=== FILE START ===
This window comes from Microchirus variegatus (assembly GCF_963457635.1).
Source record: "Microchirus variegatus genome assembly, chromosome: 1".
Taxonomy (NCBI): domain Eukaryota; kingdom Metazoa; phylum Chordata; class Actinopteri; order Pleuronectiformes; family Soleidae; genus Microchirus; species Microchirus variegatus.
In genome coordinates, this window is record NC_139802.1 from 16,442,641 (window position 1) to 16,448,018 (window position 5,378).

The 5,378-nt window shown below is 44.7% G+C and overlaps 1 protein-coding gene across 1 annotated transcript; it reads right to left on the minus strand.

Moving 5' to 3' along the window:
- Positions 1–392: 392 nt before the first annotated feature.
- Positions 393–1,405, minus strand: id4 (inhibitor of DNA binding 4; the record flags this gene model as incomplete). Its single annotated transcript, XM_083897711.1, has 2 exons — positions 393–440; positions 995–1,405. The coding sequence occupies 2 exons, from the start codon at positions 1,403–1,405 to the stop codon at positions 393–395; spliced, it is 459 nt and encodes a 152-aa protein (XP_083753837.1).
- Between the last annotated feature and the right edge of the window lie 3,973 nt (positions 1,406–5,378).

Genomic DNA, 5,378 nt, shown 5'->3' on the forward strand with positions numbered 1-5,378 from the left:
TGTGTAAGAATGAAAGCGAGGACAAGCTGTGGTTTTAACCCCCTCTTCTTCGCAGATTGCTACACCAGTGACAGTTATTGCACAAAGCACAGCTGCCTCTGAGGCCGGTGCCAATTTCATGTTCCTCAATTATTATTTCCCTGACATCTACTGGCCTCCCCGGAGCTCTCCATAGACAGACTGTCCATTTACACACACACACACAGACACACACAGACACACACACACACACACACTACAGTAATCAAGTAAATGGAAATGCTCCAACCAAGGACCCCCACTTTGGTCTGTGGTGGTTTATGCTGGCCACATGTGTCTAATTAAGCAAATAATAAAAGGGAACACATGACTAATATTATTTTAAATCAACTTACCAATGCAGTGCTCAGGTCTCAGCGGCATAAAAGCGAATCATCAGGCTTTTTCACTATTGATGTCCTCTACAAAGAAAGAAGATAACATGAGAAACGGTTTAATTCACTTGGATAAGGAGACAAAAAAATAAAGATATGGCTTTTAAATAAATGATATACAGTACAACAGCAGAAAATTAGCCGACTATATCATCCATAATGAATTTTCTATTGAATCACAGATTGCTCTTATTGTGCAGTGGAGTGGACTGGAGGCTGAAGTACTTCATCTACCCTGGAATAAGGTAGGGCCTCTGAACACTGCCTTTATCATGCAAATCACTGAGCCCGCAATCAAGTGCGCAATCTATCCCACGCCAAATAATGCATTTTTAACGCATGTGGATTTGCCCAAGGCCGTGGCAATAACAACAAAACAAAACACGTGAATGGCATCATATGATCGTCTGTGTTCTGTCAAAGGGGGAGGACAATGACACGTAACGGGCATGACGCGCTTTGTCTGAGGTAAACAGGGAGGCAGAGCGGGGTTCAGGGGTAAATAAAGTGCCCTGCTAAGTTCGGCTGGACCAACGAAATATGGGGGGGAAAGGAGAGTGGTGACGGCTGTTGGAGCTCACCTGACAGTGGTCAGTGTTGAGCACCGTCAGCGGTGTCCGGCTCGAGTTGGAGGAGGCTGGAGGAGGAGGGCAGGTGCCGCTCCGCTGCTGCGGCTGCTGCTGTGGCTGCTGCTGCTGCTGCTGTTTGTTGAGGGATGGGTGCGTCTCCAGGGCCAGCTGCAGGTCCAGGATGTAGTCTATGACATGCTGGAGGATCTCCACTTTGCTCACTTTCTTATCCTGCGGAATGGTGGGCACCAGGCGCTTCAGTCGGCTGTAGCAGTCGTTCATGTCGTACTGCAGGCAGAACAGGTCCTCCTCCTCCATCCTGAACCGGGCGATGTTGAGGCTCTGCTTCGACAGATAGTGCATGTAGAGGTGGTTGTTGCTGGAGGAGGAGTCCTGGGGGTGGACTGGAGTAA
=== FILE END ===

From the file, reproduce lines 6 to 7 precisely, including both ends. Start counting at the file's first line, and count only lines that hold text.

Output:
Moving 5' to 3' along the window:
- Positions 1–392: 392 nt before the first annotated feature.